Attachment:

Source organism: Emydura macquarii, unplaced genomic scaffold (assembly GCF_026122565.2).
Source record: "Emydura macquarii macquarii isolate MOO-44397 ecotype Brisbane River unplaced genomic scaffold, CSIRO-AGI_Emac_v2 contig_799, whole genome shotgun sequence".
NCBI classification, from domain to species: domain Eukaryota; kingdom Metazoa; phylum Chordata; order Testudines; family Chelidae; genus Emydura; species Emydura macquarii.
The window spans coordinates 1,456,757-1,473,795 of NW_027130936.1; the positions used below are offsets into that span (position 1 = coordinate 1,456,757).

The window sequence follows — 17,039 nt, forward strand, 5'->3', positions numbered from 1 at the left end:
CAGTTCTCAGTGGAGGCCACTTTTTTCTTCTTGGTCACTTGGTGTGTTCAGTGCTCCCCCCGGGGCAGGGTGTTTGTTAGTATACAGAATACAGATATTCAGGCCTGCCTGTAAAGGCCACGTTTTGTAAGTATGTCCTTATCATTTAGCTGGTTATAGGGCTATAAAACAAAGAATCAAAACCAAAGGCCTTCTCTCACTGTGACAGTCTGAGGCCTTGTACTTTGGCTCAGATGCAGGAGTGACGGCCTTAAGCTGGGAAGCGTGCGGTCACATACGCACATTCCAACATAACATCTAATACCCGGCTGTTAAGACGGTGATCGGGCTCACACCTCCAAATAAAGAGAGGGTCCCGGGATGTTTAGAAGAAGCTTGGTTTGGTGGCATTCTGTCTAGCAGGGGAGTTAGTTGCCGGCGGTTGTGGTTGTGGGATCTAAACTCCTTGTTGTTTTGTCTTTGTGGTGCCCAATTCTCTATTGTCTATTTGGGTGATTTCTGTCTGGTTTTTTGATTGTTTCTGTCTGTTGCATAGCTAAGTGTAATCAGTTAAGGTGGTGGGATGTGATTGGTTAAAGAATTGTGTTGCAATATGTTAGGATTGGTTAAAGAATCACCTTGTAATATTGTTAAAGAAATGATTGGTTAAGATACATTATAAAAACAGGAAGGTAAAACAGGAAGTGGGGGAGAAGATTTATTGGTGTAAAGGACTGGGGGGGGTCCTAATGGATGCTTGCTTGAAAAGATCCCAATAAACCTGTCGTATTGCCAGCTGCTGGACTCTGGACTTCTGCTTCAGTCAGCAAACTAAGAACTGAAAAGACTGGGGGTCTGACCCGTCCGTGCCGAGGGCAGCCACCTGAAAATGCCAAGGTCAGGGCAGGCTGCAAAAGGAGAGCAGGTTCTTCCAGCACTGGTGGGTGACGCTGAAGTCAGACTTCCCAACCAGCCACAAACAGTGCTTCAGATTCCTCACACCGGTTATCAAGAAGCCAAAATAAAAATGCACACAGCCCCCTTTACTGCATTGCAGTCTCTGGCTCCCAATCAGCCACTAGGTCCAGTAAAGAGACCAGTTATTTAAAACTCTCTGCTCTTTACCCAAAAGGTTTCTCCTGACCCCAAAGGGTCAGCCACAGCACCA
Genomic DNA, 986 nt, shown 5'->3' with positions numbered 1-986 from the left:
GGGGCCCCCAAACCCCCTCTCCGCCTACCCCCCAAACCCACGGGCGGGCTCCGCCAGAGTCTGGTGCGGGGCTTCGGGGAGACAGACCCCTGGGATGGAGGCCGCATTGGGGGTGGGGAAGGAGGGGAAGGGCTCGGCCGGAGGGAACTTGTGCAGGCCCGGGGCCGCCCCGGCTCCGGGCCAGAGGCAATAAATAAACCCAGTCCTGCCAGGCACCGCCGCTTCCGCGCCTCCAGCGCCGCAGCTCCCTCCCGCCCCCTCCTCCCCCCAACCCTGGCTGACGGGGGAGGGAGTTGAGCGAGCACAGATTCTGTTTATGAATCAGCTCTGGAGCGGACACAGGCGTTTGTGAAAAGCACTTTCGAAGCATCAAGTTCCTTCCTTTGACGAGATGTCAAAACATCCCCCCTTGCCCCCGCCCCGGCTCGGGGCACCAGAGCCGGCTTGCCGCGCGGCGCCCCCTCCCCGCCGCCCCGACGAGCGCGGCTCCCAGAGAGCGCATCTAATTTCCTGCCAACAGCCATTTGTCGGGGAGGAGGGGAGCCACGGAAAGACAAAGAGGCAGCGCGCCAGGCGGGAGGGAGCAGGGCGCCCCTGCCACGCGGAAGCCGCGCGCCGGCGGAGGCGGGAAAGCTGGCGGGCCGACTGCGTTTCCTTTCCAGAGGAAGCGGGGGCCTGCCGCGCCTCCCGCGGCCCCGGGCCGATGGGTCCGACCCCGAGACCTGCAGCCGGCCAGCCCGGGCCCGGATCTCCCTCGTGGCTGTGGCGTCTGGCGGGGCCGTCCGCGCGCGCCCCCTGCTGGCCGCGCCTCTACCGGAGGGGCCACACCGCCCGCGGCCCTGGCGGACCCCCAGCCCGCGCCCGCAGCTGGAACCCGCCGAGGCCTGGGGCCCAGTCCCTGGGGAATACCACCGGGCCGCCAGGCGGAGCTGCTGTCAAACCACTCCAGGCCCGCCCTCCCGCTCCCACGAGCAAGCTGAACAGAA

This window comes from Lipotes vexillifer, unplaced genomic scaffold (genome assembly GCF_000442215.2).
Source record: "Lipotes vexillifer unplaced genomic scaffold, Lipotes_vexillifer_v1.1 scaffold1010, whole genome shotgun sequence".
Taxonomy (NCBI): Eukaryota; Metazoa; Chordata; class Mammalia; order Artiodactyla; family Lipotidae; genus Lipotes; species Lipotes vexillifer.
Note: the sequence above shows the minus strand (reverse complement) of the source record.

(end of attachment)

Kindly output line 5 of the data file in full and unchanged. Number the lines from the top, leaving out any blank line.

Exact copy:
The window sequence follows — 17,039 nt, forward strand, 5'->3', positions numbered from 1 at the left end: